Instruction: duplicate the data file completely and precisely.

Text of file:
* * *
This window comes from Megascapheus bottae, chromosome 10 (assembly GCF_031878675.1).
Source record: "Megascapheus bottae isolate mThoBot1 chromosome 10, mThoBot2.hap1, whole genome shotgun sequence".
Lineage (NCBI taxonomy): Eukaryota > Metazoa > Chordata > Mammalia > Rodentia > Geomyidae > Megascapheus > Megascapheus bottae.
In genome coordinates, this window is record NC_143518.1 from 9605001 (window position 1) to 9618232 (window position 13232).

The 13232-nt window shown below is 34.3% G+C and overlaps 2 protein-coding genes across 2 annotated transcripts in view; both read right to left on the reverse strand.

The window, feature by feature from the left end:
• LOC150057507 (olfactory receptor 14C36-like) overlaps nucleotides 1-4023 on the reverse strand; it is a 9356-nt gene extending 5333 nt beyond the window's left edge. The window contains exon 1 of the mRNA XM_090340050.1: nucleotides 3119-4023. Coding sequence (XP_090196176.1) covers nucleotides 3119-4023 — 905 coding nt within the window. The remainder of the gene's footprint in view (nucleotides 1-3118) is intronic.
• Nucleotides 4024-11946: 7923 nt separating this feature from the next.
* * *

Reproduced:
This window comes from Megascapheus bottae, chromosome 10 (assembly GCF_031878675.1).
Source record: "Megascapheus bottae isolate mThoBot1 chromosome 10, mThoBot2.hap1, whole genome shotgun sequence".
Lineage (NCBI taxonomy): Eukaryota > Metazoa > Chordata > Mammalia > Rodentia > Geomyidae > Megascapheus > Megascapheus bottae.
In genome coordinates, this window is record NC_143518.1 from 9605001 (window position 1) to 9618232 (window position 13232).

The 13232-nt window shown below is 34.3% G+C and overlaps 2 protein-coding genes across 2 annotated transcripts in view; both read right to left on the reverse strand.

The window, feature by feature from the left end:
• LOC150057507 (olfactory receptor 14C36-like) overlaps nucleotides 1-4023 on the reverse strand; it is a 9356-nt gene extending 5333 nt beyond the window's left edge. The window contains exon 1 of the mRNA XM_090340050.1: nucleotides 3119-4023. Coding sequence (XP_090196176.1) covers nucleotides 3119-4023 — 905 coding nt within the window. The remainder of the gene's footprint in view (nucleotides 1-3118) is intronic.
• Nucleotides 4024-11946: 7923 nt separating this feature from the next.